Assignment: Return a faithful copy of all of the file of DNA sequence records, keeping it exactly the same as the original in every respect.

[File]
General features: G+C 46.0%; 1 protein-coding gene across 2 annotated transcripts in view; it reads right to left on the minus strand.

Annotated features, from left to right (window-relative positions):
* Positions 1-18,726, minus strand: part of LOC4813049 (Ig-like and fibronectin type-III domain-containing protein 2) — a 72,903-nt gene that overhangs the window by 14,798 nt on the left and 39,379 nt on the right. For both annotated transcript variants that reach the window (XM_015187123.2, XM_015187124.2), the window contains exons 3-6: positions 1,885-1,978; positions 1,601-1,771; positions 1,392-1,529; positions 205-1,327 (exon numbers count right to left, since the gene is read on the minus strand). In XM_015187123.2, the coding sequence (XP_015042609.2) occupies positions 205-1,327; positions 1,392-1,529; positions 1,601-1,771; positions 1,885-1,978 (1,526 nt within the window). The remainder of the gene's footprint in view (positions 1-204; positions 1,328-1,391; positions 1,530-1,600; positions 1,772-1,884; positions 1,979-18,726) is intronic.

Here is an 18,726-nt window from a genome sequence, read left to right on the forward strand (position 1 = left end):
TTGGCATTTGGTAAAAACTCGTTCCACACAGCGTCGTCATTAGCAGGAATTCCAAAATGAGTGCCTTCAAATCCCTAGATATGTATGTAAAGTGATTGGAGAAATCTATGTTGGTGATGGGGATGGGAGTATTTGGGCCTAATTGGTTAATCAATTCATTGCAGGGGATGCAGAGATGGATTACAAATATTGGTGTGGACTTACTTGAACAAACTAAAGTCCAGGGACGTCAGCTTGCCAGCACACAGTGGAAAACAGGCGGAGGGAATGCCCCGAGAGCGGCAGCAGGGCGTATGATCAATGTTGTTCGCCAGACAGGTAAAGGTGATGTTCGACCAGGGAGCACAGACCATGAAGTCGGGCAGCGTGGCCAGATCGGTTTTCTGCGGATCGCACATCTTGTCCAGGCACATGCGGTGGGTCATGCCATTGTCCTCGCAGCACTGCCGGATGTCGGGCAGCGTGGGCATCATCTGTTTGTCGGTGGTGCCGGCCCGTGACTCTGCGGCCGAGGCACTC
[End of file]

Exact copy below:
General features: G+C 46.0%; 1 protein-coding gene across 2 annotated transcripts in view; it reads right to left on the minus strand.

Annotated features, from left to right (window-relative positions):
* Positions 1-18,726, minus strand: part of LOC4813049 (Ig-like and fibronectin type-III domain-containing protein 2) — a 72,903-nt gene that overhangs the window by 14,798 nt on the left and 39,379 nt on the right. For both annotated transcript variants that reach the window (XM_015187123.2, XM_015187124.2), the window contains exons 3-6: positions 1,885-1,978; positions 1,601-1,771; positions 1,392-1,529; positions 205-1,327 (exon numbers count right to left, since the gene is read on the minus strand). In XM_015187123.2, the coding sequence (XP_015042609.2) occupies positions 205-1,327; positions 1,392-1,529; positions 1,601-1,771; positions 1,885-1,978 (1,526 nt within the window). The remainder of the gene's footprint in view (positions 1-204; positions 1,328-1,391; positions 1,530-1,600; positions 1,772-1,884; positions 1,979-18,726) is intronic.

Here is an 18,726-nt window from a genome sequence, read left to right on the forward strand (position 1 = left end):
TTGGCATTTGGTAAAAACTCGTTCCACACAGCGTCGTCATTAGCAGGAATTCCAAAATGAGTGCCTTCAAATCCCTAGATATGTATGTAAAGTGATTGGAGAAATCTATGTTGGTGATGGGGATGGGAGTATTTGGGCCTAATTGGTTAATCAATTCATTGCAGGGGATGCAGAGATGGATTACAAATATTGGTGTGGACTTACTTGAACAAACTAAAGTCCAGGGACGTCAGCTTGCCAGCACACAGTGGAAAACAGGCGGAGGGAATGCCCCGAGAGCGGCAGCAGGGCGTATGATCAATGTTGTTCGCCAGACAGGTAAAGGTGATGTTCGACCAGGGAGCACAGACCATGAAGTCGGGCAGCGTGGCCAGATCGGTTTTCTGCGGATCGCACATCTTGTCCAGGCACATGCGGTGGGTCATGCCATTGTCCTCGCAGCACTGCCGGATGTCGGGCAGCGTGGGCATCATCTGTTTGTCGGTGGTGCCGGCCCGTGACTCTGCGGCCGAGGCACTC